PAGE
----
Over the last few years, this funding has declined. And now it is to cease altogether. The research council argues that it should fund research, not training. But the O.R. profession has depended on the conversion courses. What will happen?

It looks as if, in the short term, the courses will continue. There are overseas students who want the British training programmes. There are a few students who will borrow money to follow the course. There may be businesses who will sponsor a recent graduate through the degree, but possibly as a part-time programme.

All in all, the route that I and thousands of other U.K. O.R. profssionals have followed is about to die.

Monday, 16 March 2009

Multicriteria Decision Making

A great deal is being written in O.R. journals and related publications about the science of multiple criteria decision making (MCDM). A few days ago I experienced one of the ways that MCDM can be especially complex.

I regularly visit a university to examine the undergraduate scripts and attend meetings as part of my duties as external examiner. My hosts book me a hotel for my overnight stay. Up to now, they have booked me into one of two hotels, E and I. I have been indifferent between them.

Both are a few minutes' walk from a railway station. Both are a few minutes' walk from the offices where we meet. Both have all the facilities of a modern impersonal hotel. Both have a good breakfast bar. E is close to a nice place to eat in the evening. I has its own in-house restaurant. I have been content in each one.

But earlier this month, I was booked into a third hotel, H. H is much further from the station and the office. Being concerned for the planet, I don't want to take a taxi for a journey that takes 20 to 25 minutes on foot, so I walk. H has all the facilities of E and I, and there was a very pleasant place for an evening meal close by.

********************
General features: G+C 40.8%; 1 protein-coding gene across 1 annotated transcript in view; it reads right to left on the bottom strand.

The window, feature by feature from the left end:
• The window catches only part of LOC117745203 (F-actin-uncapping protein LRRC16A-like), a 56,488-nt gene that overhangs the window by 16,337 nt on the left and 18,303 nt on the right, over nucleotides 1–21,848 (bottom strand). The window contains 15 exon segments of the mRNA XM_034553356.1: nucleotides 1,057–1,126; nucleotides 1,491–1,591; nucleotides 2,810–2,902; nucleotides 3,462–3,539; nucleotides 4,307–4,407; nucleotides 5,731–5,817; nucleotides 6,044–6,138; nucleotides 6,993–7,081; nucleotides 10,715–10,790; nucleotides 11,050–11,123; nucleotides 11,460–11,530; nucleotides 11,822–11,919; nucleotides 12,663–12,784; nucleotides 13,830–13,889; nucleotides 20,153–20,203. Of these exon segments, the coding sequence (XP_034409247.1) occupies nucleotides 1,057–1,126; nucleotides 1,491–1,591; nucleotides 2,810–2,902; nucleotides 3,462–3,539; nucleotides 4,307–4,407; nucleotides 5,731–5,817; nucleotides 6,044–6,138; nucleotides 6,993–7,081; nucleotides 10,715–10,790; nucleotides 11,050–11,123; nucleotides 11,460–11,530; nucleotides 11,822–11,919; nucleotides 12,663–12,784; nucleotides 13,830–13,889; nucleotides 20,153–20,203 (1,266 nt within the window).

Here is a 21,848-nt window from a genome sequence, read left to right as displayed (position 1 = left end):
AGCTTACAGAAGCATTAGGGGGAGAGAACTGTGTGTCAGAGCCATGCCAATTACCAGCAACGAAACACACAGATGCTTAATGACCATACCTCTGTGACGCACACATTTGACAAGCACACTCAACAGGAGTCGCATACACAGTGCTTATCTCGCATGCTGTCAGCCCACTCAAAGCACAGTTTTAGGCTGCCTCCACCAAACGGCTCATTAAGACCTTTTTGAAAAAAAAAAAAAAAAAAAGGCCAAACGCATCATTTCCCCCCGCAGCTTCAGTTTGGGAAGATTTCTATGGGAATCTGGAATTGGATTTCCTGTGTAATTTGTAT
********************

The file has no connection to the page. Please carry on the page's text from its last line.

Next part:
But on the criteria that I had judged E and I by, H would be less attractive. But H has a swimming pool that is large enough to have a "decent" swim. E and I do not. A new dimension has been added to the MCDM problem. And that makes the choice for me more complex. Where shall I ask to stay next time?

Of course, if I took taxis everywhere, there would be no problem. But I do not. And there's the problem of weighing the advantages of convenience against the joy of a swimming pool. No wonder MCDM is challenging!

Wednesday, 11 March 2009

Mobile telephones and development

The Independent, the national newspaper that I read daily, had an article yesterday in which Clare Rudebeck explained how the spread of ICT (and especially mobile phones) is improving the quality of life for many people in the Third World.

If you have travelled in a developing country in the last few years, and especially if you have moved from the comfort zone of a hotel, you will have seen vendors of mobile phones and SIM cards. Looking more closely, you may have seen booths where the owner of a phone rents out his phone to members of the public. The article discusses this phenomenon, and quotes Richard Heeks, Professor of Development Informatics at the University of Manchester (UK). Following that lead, I found several items in a newsletter. Operational Research contributes to these, with models of the uncertain future. But had you been forecasting development of telecommunications in sub-Saharan Africa 20 years ago, would you have believed that there would be no need for an infrastructure of fixed telephone lines? I doubt it!

Tuesday, 3 March 2009

Spot the yield/revenue management! (2)

Another area of yield/revenue management that wasn't mentioned before is that of green fees at a golf club. High at weekends and holidays, low during the week.

Measuring the difficult

Sometimes in operational research it becomes necessary to measure something which is difficult. From time to time, the O.R. literature reports on studies which fall in this category, and it is fascinating to see how the profession tackles the problem of measuring the difficult. Statisticians have techniques for surveys which ask extremely sensitive questions.

I have just come across a paper which falls in this "Fascinating how the research measured the difficult". How do you measure people's journeys in an elevator? Here's the citation: